Checking into a hotel at the base of Revelstoke Mountain Resort, I saw a covid-19 alert for the first time: A sheet of paper explained that the hotel was doing enhanced cleaning, hand sanitiser was available in the lobby and the evening's happy hour for new guests would not include its usual cheese platter.
I headed to our room thinking I'd be back for a free glass of local wine. (About an hour west of Revelstoke is the Shuswap, one of the most northerly grape growing regions in North America; just south of the Shuswap, the Okanagan Valley is home to about 185 wineries.)
In our room, I planned to head straight for the shower - I hadn't taken one in a week - but first checked in with the world on my laptop. Three hours later, I still hadn't showered and had no desire to go to happy hour. The extent of the events and news I had missed was starting to sink in.
Dinner that night was at a restaurant just as crowded as the Modern Bakeshop. We hid at a corner table and discussed our plans between Revelstoke and home. I wasn't totally sure what to think or do. Hole up here? Keep to the itinerary we had planned weeks before?
Revelstoke Mountain Resort and RED Mountain Resort, where we had reservations the following night, were both still open. We thought ski slopes would allow us to follow the social distancing protocols about which I had spent much of the afternoon reading.
Halcyon Hot Springs, mineral hot pools above the Eastern Shore of Upper Arrow Lake, was out - too many people too close to each other.
A couple of hours south of Halcyon is Castlegar, a town of about 8,000 at the confluence of the Columbia and Kutenai rivers with a rich history that includes Doukhobors, a sect of Russian dissenters known for radical pacifism, its style of communal living and for being the largest mass migration in Canada's history. Instead of visiting the Doukhobor Discovery Centre though, we popped into two grocery stores to buy toilet paper, only to find Castlegar's stock the same as reported at home: nonexistent.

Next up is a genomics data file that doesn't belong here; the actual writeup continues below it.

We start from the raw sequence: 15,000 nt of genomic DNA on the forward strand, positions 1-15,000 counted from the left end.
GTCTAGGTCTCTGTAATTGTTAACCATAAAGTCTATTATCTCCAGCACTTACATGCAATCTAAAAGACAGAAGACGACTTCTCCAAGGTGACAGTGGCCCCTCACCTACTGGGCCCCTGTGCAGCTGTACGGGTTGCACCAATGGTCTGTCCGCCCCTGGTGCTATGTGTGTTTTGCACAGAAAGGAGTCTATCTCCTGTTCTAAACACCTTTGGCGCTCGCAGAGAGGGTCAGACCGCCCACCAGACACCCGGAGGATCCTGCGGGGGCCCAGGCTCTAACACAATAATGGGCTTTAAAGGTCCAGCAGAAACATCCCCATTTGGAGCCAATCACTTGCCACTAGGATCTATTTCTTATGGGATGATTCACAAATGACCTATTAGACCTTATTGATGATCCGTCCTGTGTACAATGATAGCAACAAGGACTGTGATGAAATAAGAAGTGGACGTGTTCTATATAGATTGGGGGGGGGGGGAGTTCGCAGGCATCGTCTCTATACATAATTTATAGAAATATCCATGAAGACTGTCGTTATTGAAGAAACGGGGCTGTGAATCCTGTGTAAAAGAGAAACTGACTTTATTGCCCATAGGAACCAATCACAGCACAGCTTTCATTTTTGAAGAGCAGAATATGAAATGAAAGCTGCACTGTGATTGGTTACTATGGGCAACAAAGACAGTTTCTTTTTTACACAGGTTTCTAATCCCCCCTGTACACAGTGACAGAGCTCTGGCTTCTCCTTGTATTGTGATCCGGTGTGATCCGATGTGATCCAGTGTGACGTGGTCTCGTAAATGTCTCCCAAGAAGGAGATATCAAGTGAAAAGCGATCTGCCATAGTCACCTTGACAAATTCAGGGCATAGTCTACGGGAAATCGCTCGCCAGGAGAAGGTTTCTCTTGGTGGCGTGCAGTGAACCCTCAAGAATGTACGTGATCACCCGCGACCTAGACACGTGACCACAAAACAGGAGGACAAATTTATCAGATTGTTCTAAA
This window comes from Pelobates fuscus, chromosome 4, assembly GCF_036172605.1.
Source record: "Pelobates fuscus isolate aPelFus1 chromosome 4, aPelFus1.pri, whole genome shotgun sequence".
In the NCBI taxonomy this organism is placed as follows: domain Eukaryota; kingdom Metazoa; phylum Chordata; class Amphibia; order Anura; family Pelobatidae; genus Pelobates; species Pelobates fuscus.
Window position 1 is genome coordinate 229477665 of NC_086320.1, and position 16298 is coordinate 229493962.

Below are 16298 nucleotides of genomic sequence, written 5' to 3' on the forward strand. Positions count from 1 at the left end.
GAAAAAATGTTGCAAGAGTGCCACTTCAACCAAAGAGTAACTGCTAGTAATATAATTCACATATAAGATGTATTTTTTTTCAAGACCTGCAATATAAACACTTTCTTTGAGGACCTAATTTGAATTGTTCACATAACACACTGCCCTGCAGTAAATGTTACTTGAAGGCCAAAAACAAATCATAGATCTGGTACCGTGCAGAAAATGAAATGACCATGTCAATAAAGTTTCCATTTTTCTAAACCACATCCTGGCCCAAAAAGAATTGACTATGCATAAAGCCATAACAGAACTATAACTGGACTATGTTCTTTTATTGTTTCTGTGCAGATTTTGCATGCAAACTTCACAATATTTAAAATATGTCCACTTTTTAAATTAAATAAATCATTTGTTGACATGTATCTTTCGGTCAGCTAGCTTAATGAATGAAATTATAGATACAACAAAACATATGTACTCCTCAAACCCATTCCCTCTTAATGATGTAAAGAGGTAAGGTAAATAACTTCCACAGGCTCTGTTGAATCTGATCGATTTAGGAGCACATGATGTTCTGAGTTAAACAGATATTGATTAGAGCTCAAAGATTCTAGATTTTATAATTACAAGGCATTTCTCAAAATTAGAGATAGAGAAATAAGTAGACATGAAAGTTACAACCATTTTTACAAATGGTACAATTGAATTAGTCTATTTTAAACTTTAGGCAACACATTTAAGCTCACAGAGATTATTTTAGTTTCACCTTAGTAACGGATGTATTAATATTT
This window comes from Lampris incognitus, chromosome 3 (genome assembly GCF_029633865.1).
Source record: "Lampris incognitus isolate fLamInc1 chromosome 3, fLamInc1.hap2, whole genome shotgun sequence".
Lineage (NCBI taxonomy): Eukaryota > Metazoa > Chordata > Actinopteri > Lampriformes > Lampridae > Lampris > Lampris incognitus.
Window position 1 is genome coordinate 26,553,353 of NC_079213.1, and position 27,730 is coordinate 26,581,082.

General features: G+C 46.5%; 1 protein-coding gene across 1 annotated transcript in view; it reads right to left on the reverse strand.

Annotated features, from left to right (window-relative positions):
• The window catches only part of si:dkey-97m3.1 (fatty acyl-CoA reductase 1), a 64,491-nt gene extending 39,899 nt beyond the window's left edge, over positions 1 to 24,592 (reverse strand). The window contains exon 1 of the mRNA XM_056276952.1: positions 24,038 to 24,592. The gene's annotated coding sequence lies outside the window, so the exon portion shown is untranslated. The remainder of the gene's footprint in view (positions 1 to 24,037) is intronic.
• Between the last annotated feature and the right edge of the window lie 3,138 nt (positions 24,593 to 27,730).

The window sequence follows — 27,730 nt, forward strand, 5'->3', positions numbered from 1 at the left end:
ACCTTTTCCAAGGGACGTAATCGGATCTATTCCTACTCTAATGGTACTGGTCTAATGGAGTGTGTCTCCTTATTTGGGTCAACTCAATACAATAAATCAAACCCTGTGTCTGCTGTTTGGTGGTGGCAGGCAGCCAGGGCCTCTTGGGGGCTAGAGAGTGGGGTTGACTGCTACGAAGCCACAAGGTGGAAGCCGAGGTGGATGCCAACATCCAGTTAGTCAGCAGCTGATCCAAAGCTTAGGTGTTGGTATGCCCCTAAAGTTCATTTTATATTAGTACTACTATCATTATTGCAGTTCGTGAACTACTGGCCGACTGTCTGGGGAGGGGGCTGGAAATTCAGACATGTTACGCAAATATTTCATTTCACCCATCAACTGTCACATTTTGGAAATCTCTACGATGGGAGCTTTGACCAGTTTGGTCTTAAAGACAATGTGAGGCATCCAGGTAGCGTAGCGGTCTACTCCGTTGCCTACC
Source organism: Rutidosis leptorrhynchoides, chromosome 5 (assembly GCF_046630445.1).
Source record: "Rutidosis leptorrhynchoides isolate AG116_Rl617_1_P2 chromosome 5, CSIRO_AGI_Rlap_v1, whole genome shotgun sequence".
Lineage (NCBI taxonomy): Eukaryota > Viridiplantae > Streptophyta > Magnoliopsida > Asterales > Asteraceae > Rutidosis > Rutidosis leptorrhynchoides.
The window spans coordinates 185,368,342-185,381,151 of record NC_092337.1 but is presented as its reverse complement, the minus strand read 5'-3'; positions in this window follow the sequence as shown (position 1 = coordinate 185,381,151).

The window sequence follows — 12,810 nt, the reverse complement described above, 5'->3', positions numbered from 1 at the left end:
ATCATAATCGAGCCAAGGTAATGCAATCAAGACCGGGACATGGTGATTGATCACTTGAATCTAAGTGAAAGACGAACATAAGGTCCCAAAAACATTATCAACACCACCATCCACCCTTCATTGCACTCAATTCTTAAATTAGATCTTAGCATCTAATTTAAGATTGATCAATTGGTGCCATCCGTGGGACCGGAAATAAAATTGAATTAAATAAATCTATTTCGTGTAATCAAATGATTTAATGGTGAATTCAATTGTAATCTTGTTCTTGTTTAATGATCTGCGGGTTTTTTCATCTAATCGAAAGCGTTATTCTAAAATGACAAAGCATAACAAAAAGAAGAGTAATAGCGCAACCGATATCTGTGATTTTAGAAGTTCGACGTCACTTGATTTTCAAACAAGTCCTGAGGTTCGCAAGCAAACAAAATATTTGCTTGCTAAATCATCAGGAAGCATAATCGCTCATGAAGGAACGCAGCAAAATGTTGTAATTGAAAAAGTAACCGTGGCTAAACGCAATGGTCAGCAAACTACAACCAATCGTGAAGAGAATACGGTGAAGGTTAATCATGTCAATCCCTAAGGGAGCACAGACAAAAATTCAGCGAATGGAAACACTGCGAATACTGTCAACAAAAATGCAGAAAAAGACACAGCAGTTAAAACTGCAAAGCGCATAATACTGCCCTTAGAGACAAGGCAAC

Social distancing at RED Mountain, about 304m above the former gold mining town of Rossland, was easy. The resort, the third oldest on the continent and spanning three mountains, gets fewer than 200,000 skiers a season. The ski-in/ski-out boutique hotel at its base, the Josie Hotel, only had a handful of guests and was happy to provide in-room dining.
It dawned sunny and clear at RED and around 10 am the resort announced it would be the last day of this season. As word of the closing spread among locals, slopes got a little more crowded, but still the longest line we waited in was three chairs deep. With everyone wearing skis (or a snowboard), it was easy to keep two metres of distance.
We skied until the lifts closed at 3.30pm. That evening, the hotel's front desk called to confirm we were leaving the next morning and to tell us that its restaurant was closing. For breakfast we could order anything from the menu, but we'd have to eat it in our room.
Yes, the world was catastrophically changing. We needed to get home.
Grabbing coffee in Rossland on our way out of town was our first taste of the new normal. The cafe offered only takeout, and as Derek handed the barista his personal travel mug, she directed his attention to a sheet of paper freshly taped to the counter: "Due to covid-19, we regret we cannot make drinks in personal mugs. Disposable cups only."
The next day, we crossed the border 24 hours before it closed to nonessential traffic. A mandate from the county's public health officer closing restaurants, bars and other nonessential businesses went into effect four hours before we got home. Five minutes after we walked through our front door, we got a text message from the local NIXLE alert system: The first case of covid-19 in the county had been verified.
Everything looked exactly the same as we had left it two weeks before, except the lemon tree a neighbour had been watering while we were away. It was in full bloom.